My husband and his three-year-old GSD are heavily and happily involved in search and rescue. They have passed several national certification evaluations for land and shoreline HRD (human remains detection – cadaver), and they now are upping their game, working on FEMA disaster search standards with their local team, Minnesota K9 Search Specialists, whose lofty goal is to become the first deployable canine FEMA disaster SAR team in MN.
An important part of MNK9SS’s training involves traveling all over the country to work with other established FEMA teams at their dedicated practice sites so they can gain experience in unfamiliar locations and expose their dogs to novel situations that include building shells that are several stories high, crashed vehicles, agility courses made of railroad ties, barrels, cement slabs, pallets, logs, culverts, and, of course, thos
e coveted RUBBLE PILES. So far the team members have been to Iowa, Nebraska, Kansas and Florida. (Sadly, Minnesota does not yet have a suitable rubble pile.)
Yesterday, while in Kansas, Mark and Kinsey did a mock evaluation of the obedience portion of the FEMA Foundation Skills Assessment. It included heeling free with other people and dogs milling around, an emergency stop, and a five-minute stay with the handler out of sight.
One of Mark’s teammates reported: “A dog fight broke out and all the dogs except Kinsey broke their stay; she held her stay for the remaining two minutes. It was absolutely incredible.”
It may have been incredible, but it is not surprising. Mark has worked with Kinsey on her foundation obedience skills pretty much daily since she came to us as a wee pup three years ago. She has attended Obedience Levels 1, 2 and 3 classes at Cloud Nine, and both Mark and I put her good manners behaviors to use every day at home and when out and about with her. At any given time throughout the day, we have Kinsey heel from room to room or to and from our vehicles; we have her sit or down stay while we prepare her meals (often outside the front door in anticipation of the out-of-sight FEMA evaluation thing); we have her do a “down in motion” while playing fetch; we have her do a recall in one direction while all the other dogs are racing out the door in the other direction; we have her immediately move to and sit in heel position when she gets out of the truck (rather than allow her to wander off, sniff around, pull or strain while on her leash); we have her stand and stay while we brush or lay on her side and stay while we trim her nails. It’s not a huge chunk of time – but it is something – some training – every single day. Additionally, Kinsey has served as a “demo” dog with me in countless obedience classes, so she’s been exposed to and has learned to ignore the “green” dogs who still might be a little ill-mannered, overly friendly, a bit rowdy, or somewhat reactive; she’s learned that they are none of her business and that her job is to pay attention to her handler/trainer.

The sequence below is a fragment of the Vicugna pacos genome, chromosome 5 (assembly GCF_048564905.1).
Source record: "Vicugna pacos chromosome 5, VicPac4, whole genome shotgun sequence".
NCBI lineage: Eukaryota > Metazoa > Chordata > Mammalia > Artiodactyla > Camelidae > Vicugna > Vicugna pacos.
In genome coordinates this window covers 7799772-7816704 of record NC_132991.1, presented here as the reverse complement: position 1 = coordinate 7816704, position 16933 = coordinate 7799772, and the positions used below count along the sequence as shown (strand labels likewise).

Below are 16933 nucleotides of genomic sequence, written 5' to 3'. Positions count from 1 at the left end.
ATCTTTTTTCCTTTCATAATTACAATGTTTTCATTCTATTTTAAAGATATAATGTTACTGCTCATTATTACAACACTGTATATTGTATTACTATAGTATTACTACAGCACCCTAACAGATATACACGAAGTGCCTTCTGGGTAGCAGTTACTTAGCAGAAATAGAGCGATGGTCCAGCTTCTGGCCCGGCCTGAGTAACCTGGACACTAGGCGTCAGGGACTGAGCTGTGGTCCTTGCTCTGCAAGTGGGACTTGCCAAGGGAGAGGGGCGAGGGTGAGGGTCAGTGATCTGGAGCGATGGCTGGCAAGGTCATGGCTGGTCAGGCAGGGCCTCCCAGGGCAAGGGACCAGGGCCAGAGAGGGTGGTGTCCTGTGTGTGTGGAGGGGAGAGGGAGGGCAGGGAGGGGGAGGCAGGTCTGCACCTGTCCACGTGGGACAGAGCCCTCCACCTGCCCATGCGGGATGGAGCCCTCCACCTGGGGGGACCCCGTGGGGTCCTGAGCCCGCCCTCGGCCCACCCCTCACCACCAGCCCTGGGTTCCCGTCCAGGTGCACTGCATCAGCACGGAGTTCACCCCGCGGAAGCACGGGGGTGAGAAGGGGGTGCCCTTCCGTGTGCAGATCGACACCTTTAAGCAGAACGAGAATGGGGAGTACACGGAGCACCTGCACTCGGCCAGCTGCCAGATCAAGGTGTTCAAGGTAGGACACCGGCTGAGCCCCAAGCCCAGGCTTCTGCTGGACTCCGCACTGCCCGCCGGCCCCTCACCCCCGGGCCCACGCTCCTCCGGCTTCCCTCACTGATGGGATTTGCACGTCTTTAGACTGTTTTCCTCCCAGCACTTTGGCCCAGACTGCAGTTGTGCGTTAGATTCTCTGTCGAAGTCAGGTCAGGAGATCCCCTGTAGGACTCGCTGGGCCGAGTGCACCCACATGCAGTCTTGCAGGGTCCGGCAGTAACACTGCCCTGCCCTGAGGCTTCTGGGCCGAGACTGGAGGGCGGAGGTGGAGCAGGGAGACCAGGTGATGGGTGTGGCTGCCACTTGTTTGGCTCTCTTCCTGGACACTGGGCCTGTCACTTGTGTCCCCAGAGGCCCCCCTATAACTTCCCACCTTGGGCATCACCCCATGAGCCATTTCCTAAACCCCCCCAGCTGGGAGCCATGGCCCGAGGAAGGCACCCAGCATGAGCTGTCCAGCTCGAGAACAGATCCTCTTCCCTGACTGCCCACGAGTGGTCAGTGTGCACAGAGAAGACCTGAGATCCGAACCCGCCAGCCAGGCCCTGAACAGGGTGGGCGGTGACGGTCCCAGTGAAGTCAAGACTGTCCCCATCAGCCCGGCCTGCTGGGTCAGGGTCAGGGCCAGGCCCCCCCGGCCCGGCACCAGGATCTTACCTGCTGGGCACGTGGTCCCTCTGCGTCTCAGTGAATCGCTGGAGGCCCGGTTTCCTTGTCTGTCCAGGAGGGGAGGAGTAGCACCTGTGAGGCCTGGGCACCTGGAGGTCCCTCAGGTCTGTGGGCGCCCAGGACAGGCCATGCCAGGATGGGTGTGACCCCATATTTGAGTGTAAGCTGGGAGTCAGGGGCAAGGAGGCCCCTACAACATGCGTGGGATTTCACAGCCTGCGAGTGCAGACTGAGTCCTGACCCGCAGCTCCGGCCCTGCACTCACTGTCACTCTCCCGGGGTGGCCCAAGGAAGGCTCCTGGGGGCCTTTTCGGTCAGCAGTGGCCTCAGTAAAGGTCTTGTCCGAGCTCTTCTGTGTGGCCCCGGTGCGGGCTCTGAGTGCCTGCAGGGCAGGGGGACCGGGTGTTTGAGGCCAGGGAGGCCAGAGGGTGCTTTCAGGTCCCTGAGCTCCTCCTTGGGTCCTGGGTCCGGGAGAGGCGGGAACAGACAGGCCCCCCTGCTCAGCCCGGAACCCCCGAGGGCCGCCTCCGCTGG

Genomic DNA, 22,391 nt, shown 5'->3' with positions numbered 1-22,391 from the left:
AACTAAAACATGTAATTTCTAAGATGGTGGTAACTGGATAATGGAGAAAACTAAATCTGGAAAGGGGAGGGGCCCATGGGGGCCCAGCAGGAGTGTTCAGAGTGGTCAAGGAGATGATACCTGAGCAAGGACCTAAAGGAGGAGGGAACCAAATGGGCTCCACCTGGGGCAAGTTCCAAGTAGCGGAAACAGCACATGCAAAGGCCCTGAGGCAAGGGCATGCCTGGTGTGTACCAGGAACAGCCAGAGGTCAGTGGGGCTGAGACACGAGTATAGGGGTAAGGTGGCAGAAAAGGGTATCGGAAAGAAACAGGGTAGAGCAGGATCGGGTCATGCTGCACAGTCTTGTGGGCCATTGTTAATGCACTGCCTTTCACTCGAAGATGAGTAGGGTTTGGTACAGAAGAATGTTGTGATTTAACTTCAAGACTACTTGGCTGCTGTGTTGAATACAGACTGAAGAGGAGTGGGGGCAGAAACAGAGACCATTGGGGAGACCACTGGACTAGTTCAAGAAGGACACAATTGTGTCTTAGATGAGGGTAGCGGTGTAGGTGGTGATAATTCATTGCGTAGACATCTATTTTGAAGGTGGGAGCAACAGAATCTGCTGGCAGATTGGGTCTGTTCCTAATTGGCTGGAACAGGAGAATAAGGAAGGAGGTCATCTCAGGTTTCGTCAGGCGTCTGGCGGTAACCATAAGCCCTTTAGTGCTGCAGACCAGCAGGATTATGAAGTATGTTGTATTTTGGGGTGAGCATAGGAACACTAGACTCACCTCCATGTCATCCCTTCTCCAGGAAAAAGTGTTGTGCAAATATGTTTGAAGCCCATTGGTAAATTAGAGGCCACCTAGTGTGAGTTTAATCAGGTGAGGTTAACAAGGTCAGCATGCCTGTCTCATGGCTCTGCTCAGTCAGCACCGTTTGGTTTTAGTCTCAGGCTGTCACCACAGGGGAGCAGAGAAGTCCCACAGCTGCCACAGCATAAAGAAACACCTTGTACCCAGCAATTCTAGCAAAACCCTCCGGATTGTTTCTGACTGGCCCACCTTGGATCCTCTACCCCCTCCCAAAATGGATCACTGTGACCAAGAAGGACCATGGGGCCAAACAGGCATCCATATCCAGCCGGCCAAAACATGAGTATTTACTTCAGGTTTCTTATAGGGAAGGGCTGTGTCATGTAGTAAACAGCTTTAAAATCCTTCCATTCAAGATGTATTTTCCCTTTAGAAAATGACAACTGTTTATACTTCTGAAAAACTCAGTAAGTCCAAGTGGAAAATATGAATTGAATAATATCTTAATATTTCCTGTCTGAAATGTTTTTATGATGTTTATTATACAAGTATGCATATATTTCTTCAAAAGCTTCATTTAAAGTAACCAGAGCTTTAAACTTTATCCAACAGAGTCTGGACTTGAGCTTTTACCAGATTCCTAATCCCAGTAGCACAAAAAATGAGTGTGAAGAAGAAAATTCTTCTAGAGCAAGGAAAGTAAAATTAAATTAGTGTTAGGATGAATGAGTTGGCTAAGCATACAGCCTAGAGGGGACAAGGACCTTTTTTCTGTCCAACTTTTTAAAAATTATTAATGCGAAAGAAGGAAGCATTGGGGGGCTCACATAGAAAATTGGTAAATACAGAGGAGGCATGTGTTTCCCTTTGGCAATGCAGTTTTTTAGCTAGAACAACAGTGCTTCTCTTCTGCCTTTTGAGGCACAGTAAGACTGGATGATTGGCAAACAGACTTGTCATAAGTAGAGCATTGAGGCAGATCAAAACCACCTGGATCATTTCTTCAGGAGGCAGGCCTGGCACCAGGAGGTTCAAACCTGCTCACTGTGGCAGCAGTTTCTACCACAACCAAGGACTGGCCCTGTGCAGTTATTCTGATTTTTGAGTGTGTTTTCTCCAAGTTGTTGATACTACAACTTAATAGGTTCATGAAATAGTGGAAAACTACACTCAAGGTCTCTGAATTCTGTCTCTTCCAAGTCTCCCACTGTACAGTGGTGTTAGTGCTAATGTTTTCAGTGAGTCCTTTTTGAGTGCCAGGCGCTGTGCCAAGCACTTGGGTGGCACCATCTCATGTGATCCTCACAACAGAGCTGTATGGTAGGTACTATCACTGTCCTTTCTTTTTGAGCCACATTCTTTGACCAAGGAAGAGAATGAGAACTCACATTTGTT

Kinsey is not exceptional. She’s just the result of daily, consistent, good old fashioned, nuts and bolts, reward-based/consequence-based obedience training – the kind we teach and do at Cloud Nine – with a buckle collar (or no collar) and her favorite motivators: treats, toys, praise from her owners/trainers. No compulsion. No heavy-handedness.
Training a dog is not rocket science. But the training methods we use are science based, and that’s why they work.
Admittedly, training a dog to be well behaved can seem overwhelming – not because it’s hard to do, but because it takes time. Lots and lots of time. I know. Been there; done that. And I’m here to tell ya that there’s no quick fix, no substitute for going through the process. First you have to learn how to teach your dog what you want him/her to do (the steps, the layers, the rewards, the consequences), then YOU have to teach your dog.
A well-trained dog doesn’t happen over night. It’s a commitment. It’s a journey. There are ups and downs – three steps forward and two steps backward as it were. But tackling obedience training a little every day with goals, and consistency, and criteria and the steps and exercises we present in our Obedience Level 1 and 2 classes does get the job done. The result? A most rewarding experience and a dog that doesn’t bolt out the front door, doesn’t jump on guests, doesn’t pull you around the neighborhood – a strongly bonded dog that respects you and wants to be with you and obey you. Isn’t that what you want when you add a dog to your family and your life? So what about you? Have you trained your dog today?